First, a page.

Amazon ventures into print-on-demand

We’ve heard through the grapevine that Amazon has just acquired a print-on-demand company called Booksurge. Yes, the giant online store can now offer to print and bind a book for you that only exists in electronic form until you buy it. Depending on what Booksurge charges, Amazon could be in a position to lower the barrier of entry into the game industry and the book trade in general. It has long been debated in certain circles that print-on-demand could eliminate the need for physical game stores, or at least complement their shelf stock. And yes, print-on-demand has been around for a while, and several companies make use of it to stock their shelves, but now a huge entity has the ball and might decide to run with it.


  1. Well, the PoD ball has arguably already been run all the way into the end zone, and not had the revolutionary effect that some predicted – largely because of the perceived low quality of the final product. What really might make this Booksurge play interesting to gaming, though, is the fact that it combines two destabilizing factors in unplugged gaming: PoD and direct sales. The mainstream press has been trying to hook these two things up for a while (to the point of putting high-tech one-piece book-printing and -binding machines into select Barnes and Noble outlets), with limited success. I have a feeling this Amazon thing will impact them before it impacts us, but still.

  2. Amazon has been impacting retailers for quite a while within the larger game lines that it carries. If Booksurge allows Amazon to carry products that retailers can’t (at least, not without ordering them *from* Booksurge), it could make them have a bigger impact on retail stores.

  3. Well, yes, that’s what direct sales does: it impacts retailers. That much is kinda inherent.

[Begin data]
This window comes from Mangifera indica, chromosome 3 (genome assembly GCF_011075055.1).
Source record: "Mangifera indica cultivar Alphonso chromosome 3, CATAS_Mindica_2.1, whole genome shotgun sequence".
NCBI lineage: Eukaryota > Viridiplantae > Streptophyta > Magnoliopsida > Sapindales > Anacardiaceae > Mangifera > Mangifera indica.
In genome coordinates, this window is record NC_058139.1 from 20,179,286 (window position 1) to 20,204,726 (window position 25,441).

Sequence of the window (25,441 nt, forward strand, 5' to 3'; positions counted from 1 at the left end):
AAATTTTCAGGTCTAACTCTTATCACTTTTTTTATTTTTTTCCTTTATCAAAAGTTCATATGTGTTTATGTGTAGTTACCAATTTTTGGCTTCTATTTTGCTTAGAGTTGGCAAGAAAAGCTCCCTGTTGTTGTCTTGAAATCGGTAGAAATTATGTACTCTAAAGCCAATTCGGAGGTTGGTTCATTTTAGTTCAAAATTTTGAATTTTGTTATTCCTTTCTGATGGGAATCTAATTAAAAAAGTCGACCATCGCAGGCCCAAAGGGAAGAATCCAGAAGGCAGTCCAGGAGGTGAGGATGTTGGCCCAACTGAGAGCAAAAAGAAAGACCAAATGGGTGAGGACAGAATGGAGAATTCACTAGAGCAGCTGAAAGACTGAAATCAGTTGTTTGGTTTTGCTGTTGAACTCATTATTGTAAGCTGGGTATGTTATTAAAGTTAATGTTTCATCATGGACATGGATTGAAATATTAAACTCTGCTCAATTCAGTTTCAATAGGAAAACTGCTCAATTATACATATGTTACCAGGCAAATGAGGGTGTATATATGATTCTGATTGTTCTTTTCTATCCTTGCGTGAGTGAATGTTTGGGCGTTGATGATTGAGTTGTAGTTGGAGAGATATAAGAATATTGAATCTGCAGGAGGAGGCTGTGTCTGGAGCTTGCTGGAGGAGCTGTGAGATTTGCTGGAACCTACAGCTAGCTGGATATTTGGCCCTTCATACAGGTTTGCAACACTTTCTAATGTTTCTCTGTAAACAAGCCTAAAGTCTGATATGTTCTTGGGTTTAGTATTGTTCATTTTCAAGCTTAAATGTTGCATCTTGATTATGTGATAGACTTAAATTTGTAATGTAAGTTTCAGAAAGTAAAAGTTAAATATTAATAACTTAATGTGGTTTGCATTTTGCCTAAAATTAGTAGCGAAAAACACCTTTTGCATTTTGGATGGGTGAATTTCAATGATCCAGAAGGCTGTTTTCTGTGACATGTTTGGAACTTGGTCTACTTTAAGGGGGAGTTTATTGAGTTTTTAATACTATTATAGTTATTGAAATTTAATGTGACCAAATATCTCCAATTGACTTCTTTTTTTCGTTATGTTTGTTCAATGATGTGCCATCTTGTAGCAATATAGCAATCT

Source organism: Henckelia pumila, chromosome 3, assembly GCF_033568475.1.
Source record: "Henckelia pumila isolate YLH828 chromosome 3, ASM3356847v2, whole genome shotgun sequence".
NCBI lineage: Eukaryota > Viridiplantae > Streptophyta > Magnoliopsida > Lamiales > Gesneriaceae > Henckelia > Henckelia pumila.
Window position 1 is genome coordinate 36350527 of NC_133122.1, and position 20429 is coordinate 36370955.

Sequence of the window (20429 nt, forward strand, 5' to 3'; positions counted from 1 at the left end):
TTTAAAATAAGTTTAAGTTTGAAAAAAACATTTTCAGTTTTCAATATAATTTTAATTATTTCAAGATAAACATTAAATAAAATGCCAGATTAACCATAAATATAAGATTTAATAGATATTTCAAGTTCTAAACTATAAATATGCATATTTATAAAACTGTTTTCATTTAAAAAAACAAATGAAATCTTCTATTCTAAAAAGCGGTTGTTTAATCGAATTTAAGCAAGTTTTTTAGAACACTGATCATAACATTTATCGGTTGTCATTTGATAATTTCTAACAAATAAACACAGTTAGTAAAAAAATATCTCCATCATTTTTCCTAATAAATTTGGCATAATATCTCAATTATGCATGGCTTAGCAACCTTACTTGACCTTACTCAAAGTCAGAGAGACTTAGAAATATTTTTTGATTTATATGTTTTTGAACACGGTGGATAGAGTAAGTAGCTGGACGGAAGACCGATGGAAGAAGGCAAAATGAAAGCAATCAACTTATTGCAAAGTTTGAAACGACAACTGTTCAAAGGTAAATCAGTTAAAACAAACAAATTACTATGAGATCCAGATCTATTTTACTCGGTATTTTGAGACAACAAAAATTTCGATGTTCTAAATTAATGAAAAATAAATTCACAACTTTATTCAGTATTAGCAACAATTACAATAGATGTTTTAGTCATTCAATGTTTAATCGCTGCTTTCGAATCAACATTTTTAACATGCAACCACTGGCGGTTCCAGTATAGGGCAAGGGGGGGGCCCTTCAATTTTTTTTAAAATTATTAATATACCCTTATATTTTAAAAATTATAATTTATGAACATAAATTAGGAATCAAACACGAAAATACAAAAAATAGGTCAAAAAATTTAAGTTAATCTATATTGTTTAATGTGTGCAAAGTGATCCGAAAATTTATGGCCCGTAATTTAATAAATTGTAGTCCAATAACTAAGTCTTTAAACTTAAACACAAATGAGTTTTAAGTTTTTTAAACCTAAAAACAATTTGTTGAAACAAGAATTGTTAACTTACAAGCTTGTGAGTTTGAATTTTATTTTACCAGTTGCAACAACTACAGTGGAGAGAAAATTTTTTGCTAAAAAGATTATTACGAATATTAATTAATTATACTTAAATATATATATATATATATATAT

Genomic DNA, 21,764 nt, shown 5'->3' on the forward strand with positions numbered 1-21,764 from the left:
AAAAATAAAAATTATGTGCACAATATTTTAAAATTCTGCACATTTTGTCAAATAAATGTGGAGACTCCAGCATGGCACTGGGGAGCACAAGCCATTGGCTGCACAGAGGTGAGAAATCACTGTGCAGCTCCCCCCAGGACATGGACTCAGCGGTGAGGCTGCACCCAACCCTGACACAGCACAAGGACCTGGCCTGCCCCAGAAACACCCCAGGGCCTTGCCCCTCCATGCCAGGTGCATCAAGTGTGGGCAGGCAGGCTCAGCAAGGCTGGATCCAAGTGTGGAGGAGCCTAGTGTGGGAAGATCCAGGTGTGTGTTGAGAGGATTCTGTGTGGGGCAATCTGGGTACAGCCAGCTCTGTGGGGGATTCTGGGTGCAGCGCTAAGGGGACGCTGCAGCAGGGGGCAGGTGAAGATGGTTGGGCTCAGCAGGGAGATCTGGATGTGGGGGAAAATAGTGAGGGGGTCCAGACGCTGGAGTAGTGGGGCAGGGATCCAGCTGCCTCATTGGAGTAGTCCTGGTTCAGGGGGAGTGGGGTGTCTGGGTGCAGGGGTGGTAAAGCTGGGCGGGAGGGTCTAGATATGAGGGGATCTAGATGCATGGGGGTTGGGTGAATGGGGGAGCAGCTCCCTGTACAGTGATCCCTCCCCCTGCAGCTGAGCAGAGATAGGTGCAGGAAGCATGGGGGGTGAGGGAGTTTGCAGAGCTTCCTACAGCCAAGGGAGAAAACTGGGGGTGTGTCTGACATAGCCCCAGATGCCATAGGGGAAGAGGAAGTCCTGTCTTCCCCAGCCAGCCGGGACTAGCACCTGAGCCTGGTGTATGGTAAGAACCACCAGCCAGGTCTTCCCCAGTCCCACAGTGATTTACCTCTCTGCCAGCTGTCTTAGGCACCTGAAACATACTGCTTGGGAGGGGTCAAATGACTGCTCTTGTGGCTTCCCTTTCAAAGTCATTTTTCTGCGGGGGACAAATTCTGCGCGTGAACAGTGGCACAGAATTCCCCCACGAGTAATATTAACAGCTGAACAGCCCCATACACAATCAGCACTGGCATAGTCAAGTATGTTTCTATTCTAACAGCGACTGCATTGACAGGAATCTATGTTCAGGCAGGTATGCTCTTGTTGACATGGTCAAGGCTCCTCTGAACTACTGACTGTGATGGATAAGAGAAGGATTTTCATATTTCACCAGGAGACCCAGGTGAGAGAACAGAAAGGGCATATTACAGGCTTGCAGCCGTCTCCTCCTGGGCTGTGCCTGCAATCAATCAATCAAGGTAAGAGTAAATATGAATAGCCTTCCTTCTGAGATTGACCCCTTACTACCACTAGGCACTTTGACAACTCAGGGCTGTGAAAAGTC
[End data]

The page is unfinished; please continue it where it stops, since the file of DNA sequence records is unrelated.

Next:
But it doesn’t impact retailers unless gamers buy direct. Whether they will trust and/or desire a Booksurge product any more than they want a PDF will depend on the _perception_ of the quality thereof. If it’s good enough, then the folks who really have to sweat are RPGNow and the like.

  4. So, um, RPGNow already has a print-on-demand offering for many titles. (Insert voice of Gir: “Ohhhh yeah!!”)

    Can any of our readers vouch for its quality or lack thereof?

  5. I really think this goes back to some of the other discussions that have been happening on OC of late. (Sometimes I wish we were speaking in a forum format to make it easier to reference those discussions… digress.)
    Being a retailer, I can tell you I am not worried about this new service. Amazon, in theory, does harm my sales of Role Playing Games. I also suppose if they can convince small press manufacturers to go “POD”, then I may never have a chance, or want to carry those books. Then again, you have manufacturers like Hero, who have specifically asked their customers to buy directly from them, to assist in bringing cash into the business. (I digress again, but anyone remember Columbia Games? They went to the “direct to customer” route a few years back…and just this month are offering terms again to retailers. Seems as if their base diminished drastically when they went out of retail stores.)

    So, I have a potential loss in sales from POD, and from manufacturers going direct. So, what do I do? I order carefully. I order from manufacturers I have faith in supporting their products, and who constantly work to expand their base. I then devote play space in my store so people can organize and play games. (I have 30+ people playing RPGA in my store every monday night. My D&D book sales have gone through the roof.)

    So…I am not too worried about POD, because I have a feeling it’s going to be focused on products I may not have necessarily carried in the first place. I think more than anything, I worry about the small press companies who go this route. Do they sell only POD through Amazon? Do they also sell PDF through the various online sites focusing on that, and do they sell hard copies through their own website, and through LGS? That worries me for _them._ Can those small press companies really manage that much diversity of distribution? I dunno. I have to doubt that small companies have the resources to deal with that. Anyway, to sum up…all power to them. I hope they can make it work. I have no fear for my sales numbers…but I do fear for small companies putting limited resources into a fairly untested arena.

  6. NOTE: I sell PDFs and some POD at RPGNow. Take this as you wish.

    I have some samples of the POD RPGNow sells and they’re thousands of years ahead of old POD books. I was very happy with the quality of the final product.

  7. POD is not going to eliminate game stores. The biggest sellers in game stores are mini’s,card games, and board games. You can’t POD those.

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